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What does provably good mean ? Does it mean not good for practical scenario and only good theoretically ?

None of the hash functions that we would be discussing in today's lecture are provably good hash functions .

I see it here at 39:06 time line.

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Are you sure it is "None ... not"? Seems that was not intended. –  Kris Aug 17 '12 at 10:56
I would myself write that as "Among the hash functions that we would be discussing in today's lecture, none is provably good." –  Kris Aug 17 '12 at 11:11
NMF - but I'd guess that in this case "provably" means just the opposite: that none of the functions can be shown to be "good" by formal mathematical analysis. What canons of proof does the course follow? –  StoneyB Aug 17 '12 at 11:21
@StoneyB Yes, I agree, but in isolation it’s difficult to see quite how it would be used ... –  Elberich Schneider Aug 17 '12 at 12:07
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closed as too localized by Kris, TimLymington, MετάEd, Mahnax, tchrist Aug 26 '12 at 15:21

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2 Answers

up vote 4 down vote accepted

To say that something is "provably X" means that you can prove that it is, indeed, X. That is, if you say, "X is true", it may be a statement of opinion, or you may mean that you suspect that it is true, or you think it is probably true, but you haven't gone to any great efforts to verify it. But if you say "X is provably true", you mean that there is concrete evidence.

In this case, if someone said, "The Smith Transform is a good hash function", he might simply mean that he read the code and it looked good, or he tried it a couple of times and it appeared to work well. But if he says, "The Smith Transform is a provably good hash function", that indicates that some sort of mathematical analysis has been done, or perhaps an extensive empirical analysis, to prove that it really does give an even distribution of hash values or whatever the criteria are for a "good hash function".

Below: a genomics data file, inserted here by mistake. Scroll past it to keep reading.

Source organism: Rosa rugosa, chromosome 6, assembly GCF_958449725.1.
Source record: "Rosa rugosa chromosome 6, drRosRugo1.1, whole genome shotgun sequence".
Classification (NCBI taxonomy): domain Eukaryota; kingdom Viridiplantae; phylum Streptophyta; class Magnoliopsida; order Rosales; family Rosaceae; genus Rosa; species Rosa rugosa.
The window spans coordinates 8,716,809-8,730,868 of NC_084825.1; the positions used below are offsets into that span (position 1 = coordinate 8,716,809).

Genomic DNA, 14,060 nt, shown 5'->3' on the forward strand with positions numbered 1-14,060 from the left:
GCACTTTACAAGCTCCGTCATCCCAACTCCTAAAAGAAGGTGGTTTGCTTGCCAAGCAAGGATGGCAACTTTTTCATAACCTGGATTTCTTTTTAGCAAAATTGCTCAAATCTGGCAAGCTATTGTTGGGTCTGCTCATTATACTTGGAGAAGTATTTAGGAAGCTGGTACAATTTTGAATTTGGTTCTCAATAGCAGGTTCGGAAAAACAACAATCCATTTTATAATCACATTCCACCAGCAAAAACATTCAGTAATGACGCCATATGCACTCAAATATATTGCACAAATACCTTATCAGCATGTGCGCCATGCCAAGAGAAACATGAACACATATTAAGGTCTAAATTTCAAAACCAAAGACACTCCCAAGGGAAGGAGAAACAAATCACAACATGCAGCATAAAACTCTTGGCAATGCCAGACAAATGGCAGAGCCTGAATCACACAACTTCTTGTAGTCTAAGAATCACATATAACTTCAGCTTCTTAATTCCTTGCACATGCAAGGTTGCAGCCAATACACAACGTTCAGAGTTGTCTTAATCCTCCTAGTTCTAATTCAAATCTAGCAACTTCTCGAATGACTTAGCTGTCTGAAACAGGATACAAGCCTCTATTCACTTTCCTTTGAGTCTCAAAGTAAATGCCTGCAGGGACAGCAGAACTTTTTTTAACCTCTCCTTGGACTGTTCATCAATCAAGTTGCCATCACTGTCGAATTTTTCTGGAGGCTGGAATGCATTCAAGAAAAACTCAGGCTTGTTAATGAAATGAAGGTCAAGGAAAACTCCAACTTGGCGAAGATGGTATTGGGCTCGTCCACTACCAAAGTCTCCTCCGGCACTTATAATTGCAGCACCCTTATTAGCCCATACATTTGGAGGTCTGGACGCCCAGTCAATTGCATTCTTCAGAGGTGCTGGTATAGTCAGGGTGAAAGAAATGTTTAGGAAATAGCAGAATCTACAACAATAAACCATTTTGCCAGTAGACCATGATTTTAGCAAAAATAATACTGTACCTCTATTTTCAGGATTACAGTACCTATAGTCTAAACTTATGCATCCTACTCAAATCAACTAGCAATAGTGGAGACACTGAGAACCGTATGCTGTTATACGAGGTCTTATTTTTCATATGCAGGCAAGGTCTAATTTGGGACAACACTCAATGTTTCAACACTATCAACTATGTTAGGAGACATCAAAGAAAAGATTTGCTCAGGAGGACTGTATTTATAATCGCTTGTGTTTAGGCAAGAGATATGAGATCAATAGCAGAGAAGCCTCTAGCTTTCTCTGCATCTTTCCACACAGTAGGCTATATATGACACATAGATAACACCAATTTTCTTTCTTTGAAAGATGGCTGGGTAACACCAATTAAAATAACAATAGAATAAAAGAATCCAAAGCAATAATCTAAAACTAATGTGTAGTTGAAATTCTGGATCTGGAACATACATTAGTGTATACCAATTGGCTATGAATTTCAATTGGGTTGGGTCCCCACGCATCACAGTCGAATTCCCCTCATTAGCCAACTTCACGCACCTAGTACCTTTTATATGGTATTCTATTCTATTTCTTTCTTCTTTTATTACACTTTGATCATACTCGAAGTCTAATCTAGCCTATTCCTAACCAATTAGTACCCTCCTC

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In context - a lecturer adding an off-the-cuff remark to a presentation which is structured but not scripted - this is probably exactly what is meant: that none of the functions has been proven by mathematical or practical analysis to be good. In more formal contexts, however, "None . . . is provably good" implies that no such proof is possible within the applicable canons. –  StoneyB Aug 17 '12 at 14:42
@StoneyB, I think in this case the lecturer was precisely right because the methods under discussion (apparently §12.3.1,2 in Cormen et al) miss out on a couple of desired properties, such as cryptographic strength and avalanching. –  jwpat7 Aug 18 '12 at 9:16
@jwpat7 NMF, as I said above. But what you seem to be saying is that the functions are provably not good, which is not quite the same thing. –  StoneyB Aug 18 '12 at 11:50
@StoneyB Well, it's possible that some hash functions are provably good, but no one has subjected these particular functions to the required analysis. –  Jay Aug 20 '12 at 13:44
@jwpat7 I'm not sure exactly what it means for a hash function to have "cryptographic strength", or why anything to do with cryptography would be a criteria for a good hash function. Before we discuss whether a function is a good hash function, I guess we have to agree what the criteria are. But that's clearly not an "English" discussion but a computer algorithms discussion, so I won't pursue it any further here. –  Jay Aug 20 '12 at 13:47
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Please correct me if I misunderstood your question but according to a Google search:

(provably) demonstrably: in an obvious and provable manner; "his documentary sources are demonstrably wrong"


And so, it cannot be demonstrated that most of the discussed hash functions that day are good, as no such, satisfying proof exists.

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Your edit is not correct. The original sentence makes proper sense. –  Kris Aug 17 '12 at 10:57
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